[Players] love dissipation and despise religion and morality…Is New England to be infested with Theatres because some of our Tontine gentry have been Southward and have heard some very pretty plays? Do some of our rich men threaten to leave Boston if we will not have a Theatre? Let them go by all means. They will leave their houses to men who know how to prize New England manners.
Abraham Bishop (Editor), [Boston]
Argus, November 8, 1791
Happily, there are some advantages resulting from the entertainments of a Theatre, which its warmest opponents have never denied…that it creates and preserves a purity of style, and an accuracy and uniformity in articulation, has, I think, been confessed by all. That it ameliorates the heart, and refines the feelings, thereby promoting urbanity of manners, and banishing that savage ferocity, which pointedly marks the first stages of civilization, is no less obvious.
Philo Dramaticus, The Rights of Drama,
Boston: Printed for the Author, 1792
It wasn’t easy to bring professional theater to Boston. Puritan Boston’s 106-year opposition to the theater began in 1687 when an attempt to stage amateur performances in John Wing’s (1637/8–1702) tavern met with anger from Increase Mather (1639–1723), who saw this as a “danger to the souls of men.” The Massachusetts General Court passed an official ban on theater in 1750 when Bostonians attempted to put on a play. The Puritan moral stance against theater was augmented by British productions during the Revolutionary War, when pro-theater sentiments came to be seen by some as a form of British cultural domination.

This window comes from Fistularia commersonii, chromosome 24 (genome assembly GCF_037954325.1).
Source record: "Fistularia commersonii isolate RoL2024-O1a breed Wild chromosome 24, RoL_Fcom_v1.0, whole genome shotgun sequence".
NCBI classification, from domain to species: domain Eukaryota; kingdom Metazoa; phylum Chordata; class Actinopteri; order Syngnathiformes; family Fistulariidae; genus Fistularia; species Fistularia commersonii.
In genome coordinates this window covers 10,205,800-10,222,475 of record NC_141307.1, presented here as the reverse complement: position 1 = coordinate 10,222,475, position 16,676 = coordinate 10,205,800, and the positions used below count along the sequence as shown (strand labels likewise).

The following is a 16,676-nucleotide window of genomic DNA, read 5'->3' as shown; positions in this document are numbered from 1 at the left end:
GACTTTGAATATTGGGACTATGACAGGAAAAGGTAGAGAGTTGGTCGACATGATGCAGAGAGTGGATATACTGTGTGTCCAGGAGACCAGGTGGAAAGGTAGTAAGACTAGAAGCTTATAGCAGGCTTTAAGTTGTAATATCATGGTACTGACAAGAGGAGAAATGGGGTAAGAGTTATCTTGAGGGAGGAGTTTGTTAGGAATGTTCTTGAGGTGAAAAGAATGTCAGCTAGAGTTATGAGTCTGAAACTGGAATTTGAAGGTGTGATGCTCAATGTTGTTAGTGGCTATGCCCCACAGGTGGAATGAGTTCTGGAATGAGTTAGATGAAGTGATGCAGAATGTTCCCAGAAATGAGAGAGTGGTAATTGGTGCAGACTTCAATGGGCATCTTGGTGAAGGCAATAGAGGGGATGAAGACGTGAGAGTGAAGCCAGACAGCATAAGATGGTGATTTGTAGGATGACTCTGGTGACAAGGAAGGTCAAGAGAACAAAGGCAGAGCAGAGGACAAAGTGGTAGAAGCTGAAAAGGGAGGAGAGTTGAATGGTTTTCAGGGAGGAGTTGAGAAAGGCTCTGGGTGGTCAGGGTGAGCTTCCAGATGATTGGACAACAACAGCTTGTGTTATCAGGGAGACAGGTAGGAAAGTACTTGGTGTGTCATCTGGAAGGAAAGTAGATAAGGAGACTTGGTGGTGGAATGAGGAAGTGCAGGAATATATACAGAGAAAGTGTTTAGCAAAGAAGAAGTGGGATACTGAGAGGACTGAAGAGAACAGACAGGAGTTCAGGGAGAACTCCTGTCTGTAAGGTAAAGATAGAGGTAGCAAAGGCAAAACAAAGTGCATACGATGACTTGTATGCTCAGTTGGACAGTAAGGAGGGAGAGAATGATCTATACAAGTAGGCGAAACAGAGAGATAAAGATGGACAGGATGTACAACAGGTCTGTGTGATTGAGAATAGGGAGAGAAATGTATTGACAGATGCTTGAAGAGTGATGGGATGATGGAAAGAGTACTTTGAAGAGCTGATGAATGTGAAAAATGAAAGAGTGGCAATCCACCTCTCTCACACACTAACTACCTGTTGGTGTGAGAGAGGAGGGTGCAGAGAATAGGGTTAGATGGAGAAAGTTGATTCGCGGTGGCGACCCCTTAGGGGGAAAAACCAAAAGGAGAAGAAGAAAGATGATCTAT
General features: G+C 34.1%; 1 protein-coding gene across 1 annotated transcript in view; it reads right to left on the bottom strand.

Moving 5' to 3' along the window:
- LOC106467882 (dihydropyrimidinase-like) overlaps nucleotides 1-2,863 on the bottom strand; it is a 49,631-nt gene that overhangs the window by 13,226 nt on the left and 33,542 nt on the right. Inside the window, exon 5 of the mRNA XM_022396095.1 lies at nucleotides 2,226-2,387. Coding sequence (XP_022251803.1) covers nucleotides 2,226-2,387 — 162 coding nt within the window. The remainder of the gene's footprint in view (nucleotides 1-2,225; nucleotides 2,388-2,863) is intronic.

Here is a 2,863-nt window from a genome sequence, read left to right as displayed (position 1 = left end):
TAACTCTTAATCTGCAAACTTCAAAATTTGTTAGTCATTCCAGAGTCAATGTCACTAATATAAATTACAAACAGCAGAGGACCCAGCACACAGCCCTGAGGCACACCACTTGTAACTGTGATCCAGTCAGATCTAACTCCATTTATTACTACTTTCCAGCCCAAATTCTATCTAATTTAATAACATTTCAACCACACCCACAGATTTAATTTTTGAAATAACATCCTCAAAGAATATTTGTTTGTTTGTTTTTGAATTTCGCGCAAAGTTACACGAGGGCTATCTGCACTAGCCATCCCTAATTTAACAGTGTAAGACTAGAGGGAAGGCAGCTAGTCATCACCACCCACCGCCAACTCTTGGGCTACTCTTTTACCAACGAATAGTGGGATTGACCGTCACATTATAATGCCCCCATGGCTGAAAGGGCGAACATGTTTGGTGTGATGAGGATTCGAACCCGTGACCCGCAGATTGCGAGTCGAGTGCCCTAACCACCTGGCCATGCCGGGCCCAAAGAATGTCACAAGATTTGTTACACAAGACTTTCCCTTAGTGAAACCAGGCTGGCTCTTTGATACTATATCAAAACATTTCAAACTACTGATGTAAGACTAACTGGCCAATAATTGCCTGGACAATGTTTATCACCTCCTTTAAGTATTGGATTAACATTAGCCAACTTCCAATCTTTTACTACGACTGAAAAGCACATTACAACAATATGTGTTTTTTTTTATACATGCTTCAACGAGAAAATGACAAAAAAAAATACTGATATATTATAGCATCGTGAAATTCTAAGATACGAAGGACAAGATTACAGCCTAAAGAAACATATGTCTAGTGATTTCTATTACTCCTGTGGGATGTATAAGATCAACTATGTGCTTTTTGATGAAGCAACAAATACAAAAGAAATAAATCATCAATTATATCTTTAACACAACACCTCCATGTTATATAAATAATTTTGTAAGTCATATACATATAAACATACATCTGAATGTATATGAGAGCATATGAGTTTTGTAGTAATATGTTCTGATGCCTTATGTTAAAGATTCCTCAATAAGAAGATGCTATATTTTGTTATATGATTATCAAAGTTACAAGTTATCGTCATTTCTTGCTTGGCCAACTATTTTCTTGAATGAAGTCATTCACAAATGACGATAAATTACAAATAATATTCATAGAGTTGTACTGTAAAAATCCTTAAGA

After the Revolutionary War, Boston’s merchant elite demanded the establishment of a theater in the city. This brought them into conflict with cultural traditionalists such as Governor John Hancock (1737–93) and Samuel Adams (1722–1803). At the forefront of the push was the Tontine Association, a life insurance company established in 1791 that funded public and private ventures. In addition to petitioning to repeal the theater ban, in 1792 the Tontines illegally established Boston’s first theater in Board Alley. When Governor Hancock sent Sheriff Jeremiah Allen (1755–1828) to close it down on December 5, 1792, a riot broke out among audience members.
In 1793, the Tontines again pushed forward. Despite the fact that the 1750 law was still on the books, they built a 1,000-seat theater at the intersection of Federal and Franklin streets. Part of their larger project called the Tontine Crescent, the Federal Street [or Boston] Theatre was designed by Charles Bulfinch (1763–1844) in high European style. Decorations, fixtures, and curtains were imported from England, all leading up to the opening performance on February 3, 1794.